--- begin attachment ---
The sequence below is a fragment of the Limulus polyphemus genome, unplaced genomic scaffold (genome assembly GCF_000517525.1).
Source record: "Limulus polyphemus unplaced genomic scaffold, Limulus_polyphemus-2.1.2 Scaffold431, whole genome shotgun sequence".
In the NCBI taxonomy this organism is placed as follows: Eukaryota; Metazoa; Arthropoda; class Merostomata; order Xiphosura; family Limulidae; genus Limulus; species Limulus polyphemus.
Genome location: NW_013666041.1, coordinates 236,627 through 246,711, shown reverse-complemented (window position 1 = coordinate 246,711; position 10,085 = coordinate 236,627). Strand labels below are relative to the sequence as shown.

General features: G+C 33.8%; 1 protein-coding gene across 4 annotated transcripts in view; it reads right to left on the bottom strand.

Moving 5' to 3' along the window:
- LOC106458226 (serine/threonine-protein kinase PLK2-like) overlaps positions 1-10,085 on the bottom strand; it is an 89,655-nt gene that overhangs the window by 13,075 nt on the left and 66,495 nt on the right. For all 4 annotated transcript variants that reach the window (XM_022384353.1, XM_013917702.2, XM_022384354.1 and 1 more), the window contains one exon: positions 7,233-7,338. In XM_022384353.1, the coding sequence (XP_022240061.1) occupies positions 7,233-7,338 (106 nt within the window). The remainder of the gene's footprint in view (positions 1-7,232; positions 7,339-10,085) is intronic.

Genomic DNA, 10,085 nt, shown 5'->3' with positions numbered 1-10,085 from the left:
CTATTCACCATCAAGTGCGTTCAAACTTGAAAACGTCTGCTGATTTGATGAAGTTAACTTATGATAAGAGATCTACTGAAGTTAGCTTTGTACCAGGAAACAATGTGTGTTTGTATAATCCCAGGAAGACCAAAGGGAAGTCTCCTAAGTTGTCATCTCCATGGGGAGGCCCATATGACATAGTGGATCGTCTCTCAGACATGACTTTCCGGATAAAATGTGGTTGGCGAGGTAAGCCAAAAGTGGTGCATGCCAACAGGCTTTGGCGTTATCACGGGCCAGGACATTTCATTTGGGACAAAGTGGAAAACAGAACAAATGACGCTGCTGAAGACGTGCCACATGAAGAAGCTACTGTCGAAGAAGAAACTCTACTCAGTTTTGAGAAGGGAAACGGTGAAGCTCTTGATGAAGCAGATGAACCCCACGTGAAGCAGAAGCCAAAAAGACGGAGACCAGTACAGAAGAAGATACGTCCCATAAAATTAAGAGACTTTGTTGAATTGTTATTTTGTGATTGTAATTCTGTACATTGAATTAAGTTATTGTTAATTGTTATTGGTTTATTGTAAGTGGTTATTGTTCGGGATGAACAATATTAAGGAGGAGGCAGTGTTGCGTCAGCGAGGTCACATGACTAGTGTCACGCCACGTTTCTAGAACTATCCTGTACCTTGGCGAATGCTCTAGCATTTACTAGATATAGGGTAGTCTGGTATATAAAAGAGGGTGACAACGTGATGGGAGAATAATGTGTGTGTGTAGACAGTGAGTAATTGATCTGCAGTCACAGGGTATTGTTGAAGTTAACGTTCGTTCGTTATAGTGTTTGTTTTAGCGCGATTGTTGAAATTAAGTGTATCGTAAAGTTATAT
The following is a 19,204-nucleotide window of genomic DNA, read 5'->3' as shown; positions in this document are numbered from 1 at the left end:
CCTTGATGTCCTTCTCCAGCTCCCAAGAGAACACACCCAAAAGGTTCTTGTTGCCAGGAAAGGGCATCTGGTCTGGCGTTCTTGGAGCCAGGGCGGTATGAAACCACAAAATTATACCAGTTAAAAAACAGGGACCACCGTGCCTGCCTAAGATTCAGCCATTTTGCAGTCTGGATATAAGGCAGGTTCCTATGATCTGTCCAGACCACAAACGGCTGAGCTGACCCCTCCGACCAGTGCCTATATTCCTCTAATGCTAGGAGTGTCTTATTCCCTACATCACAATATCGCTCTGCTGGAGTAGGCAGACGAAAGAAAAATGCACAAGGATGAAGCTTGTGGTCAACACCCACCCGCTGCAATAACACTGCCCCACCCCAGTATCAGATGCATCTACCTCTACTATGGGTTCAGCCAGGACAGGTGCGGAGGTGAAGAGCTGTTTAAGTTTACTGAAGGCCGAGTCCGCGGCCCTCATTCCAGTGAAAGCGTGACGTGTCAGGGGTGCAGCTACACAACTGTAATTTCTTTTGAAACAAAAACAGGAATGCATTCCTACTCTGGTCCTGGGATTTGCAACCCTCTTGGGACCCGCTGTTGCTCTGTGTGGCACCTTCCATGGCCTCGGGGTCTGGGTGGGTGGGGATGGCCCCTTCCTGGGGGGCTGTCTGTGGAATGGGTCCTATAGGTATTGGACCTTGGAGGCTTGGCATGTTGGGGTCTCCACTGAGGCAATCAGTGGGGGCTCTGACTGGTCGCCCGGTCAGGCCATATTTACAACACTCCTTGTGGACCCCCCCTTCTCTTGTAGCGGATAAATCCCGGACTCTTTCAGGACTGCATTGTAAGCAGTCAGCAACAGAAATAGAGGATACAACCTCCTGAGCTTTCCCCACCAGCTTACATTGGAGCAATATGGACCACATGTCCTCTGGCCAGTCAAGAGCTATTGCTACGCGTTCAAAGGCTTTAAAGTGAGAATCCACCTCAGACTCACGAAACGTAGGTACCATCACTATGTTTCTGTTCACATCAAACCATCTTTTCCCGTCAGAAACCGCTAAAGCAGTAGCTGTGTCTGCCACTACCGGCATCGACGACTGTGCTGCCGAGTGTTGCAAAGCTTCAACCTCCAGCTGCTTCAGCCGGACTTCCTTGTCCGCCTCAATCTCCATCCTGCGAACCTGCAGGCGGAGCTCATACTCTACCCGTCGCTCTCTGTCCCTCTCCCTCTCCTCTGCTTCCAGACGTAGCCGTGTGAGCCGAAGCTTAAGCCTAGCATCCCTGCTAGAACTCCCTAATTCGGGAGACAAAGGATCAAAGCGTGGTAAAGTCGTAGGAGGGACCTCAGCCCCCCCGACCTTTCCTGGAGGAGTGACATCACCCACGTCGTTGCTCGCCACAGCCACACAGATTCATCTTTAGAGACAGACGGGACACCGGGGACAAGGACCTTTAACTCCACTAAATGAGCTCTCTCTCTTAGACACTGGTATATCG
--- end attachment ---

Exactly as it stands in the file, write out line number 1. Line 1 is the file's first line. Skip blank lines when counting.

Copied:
The sequence below is a fragment of the Limulus polyphemus genome, unplaced genomic scaffold (genome assembly GCF_000517525.1).